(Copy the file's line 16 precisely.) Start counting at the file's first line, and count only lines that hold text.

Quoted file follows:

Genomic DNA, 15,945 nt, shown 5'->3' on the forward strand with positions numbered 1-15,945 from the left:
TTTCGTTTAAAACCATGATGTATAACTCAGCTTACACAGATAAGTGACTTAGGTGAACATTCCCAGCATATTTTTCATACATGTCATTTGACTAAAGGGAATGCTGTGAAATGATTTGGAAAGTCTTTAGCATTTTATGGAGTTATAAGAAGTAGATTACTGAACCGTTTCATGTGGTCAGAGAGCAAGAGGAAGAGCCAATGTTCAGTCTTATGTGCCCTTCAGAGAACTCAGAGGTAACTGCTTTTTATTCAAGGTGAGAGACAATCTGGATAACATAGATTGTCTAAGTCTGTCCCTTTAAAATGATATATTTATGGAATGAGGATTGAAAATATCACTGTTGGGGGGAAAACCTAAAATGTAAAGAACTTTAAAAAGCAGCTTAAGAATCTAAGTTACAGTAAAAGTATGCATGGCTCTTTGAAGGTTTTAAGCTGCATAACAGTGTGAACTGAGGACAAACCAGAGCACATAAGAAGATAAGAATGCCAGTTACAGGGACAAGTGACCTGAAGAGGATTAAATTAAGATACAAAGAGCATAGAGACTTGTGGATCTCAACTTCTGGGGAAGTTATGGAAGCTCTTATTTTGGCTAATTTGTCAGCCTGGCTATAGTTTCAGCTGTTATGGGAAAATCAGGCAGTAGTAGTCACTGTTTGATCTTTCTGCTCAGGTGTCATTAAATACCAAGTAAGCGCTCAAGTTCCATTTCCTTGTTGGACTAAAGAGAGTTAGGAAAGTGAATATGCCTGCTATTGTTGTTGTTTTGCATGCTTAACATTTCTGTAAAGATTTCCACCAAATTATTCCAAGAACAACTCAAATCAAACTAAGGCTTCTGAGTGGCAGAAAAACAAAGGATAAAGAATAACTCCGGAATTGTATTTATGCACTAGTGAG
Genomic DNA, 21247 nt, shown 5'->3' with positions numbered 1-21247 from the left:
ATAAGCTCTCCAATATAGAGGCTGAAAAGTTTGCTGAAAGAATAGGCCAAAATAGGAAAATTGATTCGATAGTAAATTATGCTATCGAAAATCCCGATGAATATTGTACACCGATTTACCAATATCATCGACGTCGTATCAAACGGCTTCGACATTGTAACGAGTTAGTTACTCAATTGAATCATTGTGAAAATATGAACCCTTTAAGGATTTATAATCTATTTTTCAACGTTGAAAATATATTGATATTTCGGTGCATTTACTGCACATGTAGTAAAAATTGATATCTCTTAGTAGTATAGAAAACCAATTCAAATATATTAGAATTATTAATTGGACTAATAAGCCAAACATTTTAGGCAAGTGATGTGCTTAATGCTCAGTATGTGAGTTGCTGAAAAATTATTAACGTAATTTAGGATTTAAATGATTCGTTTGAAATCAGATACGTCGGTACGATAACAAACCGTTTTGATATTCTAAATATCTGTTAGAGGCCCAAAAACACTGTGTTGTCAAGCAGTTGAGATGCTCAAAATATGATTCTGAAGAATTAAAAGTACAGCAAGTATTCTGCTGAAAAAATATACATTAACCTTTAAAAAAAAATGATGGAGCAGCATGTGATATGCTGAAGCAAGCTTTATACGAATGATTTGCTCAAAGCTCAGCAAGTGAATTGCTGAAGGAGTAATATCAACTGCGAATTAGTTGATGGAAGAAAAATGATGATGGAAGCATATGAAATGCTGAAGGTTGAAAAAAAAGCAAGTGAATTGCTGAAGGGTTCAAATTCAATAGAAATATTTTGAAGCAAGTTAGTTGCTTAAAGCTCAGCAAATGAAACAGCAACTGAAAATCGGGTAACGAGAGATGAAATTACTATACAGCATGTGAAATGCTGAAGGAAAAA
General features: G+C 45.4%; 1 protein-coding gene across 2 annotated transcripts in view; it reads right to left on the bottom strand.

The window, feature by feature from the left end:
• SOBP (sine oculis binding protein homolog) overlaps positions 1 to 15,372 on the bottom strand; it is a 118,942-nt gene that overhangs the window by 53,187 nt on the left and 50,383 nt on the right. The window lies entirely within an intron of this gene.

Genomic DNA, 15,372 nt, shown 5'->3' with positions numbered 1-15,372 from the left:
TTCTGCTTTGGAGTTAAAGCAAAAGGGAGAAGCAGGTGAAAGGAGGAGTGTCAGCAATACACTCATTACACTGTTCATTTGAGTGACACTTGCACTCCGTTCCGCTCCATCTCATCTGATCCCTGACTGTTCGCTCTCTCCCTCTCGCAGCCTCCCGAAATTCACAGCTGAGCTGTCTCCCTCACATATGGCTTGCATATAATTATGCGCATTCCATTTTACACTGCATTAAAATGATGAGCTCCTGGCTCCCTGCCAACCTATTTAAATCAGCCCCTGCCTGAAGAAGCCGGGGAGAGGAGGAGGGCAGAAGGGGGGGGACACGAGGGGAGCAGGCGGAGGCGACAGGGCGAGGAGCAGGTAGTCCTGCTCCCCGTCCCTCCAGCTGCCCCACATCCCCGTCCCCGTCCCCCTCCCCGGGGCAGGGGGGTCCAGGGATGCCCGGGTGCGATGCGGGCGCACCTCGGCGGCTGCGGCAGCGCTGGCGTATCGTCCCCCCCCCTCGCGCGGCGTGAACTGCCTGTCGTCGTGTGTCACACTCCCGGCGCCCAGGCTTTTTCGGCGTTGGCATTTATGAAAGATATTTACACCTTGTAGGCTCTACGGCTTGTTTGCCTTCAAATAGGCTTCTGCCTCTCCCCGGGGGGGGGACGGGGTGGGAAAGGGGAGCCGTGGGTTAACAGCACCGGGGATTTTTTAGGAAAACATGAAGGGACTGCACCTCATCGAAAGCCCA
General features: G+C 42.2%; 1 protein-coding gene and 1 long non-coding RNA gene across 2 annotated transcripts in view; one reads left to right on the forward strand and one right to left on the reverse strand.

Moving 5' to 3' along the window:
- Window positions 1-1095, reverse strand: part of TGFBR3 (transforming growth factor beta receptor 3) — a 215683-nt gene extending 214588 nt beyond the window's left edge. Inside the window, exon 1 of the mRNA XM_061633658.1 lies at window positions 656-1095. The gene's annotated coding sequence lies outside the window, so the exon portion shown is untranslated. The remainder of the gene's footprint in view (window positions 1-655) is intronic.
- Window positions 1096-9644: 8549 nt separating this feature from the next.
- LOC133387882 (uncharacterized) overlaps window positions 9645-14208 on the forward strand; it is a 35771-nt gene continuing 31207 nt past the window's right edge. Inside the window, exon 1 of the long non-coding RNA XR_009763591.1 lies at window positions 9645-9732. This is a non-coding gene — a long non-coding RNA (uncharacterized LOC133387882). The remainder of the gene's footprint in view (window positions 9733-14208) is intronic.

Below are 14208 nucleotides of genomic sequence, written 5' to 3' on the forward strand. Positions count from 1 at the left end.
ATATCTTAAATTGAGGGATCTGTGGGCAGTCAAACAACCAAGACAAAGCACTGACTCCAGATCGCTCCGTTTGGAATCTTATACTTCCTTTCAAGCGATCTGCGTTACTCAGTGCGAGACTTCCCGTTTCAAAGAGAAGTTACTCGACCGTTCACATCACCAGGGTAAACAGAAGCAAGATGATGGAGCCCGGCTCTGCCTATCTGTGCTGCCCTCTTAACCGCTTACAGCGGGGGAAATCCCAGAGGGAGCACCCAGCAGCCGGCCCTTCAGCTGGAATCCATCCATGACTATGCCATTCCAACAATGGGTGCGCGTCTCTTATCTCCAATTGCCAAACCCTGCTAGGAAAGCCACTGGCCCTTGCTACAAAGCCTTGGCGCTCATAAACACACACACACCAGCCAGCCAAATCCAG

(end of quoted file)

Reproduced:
ATATCTTAAATTGAGGGATCTGTGGGCAGTCAAACAACCAAGACAAAGCACTGACTCCAGATCGCTCCGTTTGGAATCTTATACTTCCTTTCAAGCGATCTGCGTTACTCAGTGCGAGACTTCCCGTTTCAAAGAGAAGTTACTCGACCGTTCACATCACCAGGGTAAACAGAAGCAAGATGATGGAGCCCGGCTCTGCCTATCTGTGCTGCCCTCTTAACCGCTTACAGCGGGGGAAATCCCAGAGGGAGCACCCAGCAGCCGGCCCTTCAGCTGGAATCCATCCATGACTATGCCATTCCAACAATGGGTGCGCGTCTCTTATCTCCAATTGCCAAACCCTGCTAGGAAAGCCACTGGCCCTTGCTACAAAGCCTTGGCGCTCATAAACACACACACACCAGCCAGCCAAATCCAG